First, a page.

"Start children off on the way they should go, and even when they are old they will not turn from it."
I saw this wonderful story on social media recently about a Chinese family. Back in 1980, a new father took his one year old daughter on a trip to a lake in China. Once there, they had their picture taken beside the lake. The father loved the photo, and the next year, he decided to take his daughter to the same lake and take the photo again. They continued to do that every year, except one, for 35 years!
I probably spent an hour looking at the collection of 34 photos. You can find them all here. They went from black and white to color. The lake background changed from a wilderness area to being more of a public park. One of the photos of the girl in her teens showed without question she didn't want her picture taken--I know that phase of female adolescence well. And then the granddaughters arrived--first one, and then two!
And as his daughter grew and blossomed and started her own family, we watch the father fade over time. That's the job. Pour our love into our kids, and show them the right path to travel hopefully. And then we pray that they use what we taught them.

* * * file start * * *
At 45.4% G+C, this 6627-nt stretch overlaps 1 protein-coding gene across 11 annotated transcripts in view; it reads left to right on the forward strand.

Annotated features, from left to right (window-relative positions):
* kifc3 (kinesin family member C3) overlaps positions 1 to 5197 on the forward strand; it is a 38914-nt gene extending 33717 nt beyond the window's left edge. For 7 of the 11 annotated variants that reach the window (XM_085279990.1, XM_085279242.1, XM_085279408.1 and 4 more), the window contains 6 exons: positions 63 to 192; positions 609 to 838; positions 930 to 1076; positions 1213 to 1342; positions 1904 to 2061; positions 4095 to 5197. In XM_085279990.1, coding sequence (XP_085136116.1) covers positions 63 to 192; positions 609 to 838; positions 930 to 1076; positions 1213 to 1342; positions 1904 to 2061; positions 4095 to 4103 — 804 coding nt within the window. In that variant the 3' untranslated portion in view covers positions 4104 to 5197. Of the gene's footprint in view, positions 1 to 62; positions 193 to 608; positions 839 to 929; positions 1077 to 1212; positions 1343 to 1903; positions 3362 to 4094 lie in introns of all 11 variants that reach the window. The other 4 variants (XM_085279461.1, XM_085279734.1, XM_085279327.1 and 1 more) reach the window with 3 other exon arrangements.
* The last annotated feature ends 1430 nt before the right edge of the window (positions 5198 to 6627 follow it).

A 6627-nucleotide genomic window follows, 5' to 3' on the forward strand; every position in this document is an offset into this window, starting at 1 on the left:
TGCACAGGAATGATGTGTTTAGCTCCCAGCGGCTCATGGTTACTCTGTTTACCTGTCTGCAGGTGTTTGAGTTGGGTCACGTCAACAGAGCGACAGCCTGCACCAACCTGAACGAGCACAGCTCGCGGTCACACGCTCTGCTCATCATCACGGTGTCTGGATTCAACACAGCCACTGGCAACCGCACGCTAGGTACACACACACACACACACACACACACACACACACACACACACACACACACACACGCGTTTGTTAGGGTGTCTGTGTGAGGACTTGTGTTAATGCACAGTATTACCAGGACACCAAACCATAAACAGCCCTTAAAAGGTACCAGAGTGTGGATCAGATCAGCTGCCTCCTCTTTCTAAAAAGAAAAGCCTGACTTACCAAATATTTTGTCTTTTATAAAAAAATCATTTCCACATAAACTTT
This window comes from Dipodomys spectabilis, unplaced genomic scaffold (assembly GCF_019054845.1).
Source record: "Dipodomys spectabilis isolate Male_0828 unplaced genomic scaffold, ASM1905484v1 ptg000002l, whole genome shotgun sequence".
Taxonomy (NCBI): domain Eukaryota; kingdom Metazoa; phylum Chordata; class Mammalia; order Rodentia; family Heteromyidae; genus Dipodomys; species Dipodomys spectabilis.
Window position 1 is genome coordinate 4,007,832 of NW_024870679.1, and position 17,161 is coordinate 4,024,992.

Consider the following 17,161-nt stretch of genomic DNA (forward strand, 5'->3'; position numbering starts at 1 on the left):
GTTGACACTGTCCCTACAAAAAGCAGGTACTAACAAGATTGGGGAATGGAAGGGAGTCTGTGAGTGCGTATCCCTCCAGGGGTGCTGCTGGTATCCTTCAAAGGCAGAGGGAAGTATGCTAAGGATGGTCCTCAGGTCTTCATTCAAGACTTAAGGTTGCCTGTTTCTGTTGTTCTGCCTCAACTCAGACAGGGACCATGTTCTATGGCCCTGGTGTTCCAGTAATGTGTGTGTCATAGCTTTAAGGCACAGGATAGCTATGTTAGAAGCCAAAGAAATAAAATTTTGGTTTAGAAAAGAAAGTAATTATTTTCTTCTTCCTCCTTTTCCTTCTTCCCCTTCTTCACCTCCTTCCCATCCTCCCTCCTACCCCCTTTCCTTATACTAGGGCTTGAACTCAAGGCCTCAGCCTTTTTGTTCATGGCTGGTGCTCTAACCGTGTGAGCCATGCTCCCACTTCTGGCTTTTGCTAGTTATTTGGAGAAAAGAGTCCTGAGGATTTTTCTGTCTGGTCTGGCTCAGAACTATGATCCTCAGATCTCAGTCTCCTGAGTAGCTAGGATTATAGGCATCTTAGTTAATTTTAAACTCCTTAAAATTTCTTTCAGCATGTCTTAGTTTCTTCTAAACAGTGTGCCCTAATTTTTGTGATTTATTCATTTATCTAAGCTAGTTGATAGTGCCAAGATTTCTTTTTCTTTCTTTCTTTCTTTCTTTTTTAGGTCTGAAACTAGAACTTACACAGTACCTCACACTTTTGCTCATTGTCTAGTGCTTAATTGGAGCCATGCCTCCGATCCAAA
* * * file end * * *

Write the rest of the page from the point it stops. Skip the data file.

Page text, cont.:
What really came across to me is just how quickly time passes. Sometimes we're unaware of the quick passage of time. Changes in our life take place so slowly. As a father myself, it's difficult for me to realize my eldest daughter is 30! I've got a grandson who is already six. My baby, who it seemed like we were just feeding in a highchair is in junior high. And time marches on.
This father understood that, and he built himself a time machine . . . a tradition that allows him to go back and enjoy each stage of his daughters life over and over again. And his daughter has that available to her as well. For the rest of her life, she'll have that collection that demonstrated just how much she was loved from the moment she arrived.
There's many ways to build time machines like this. Shared memories. Trips to the ballpark and vacations. Time we spent together doing things together. When that young father from that first picture sits down now and looks at that last picture he took, I have a feeling I know exactly what he's thinking . . . where did the time go?
I wonder if this tradition will now continue with the daughter.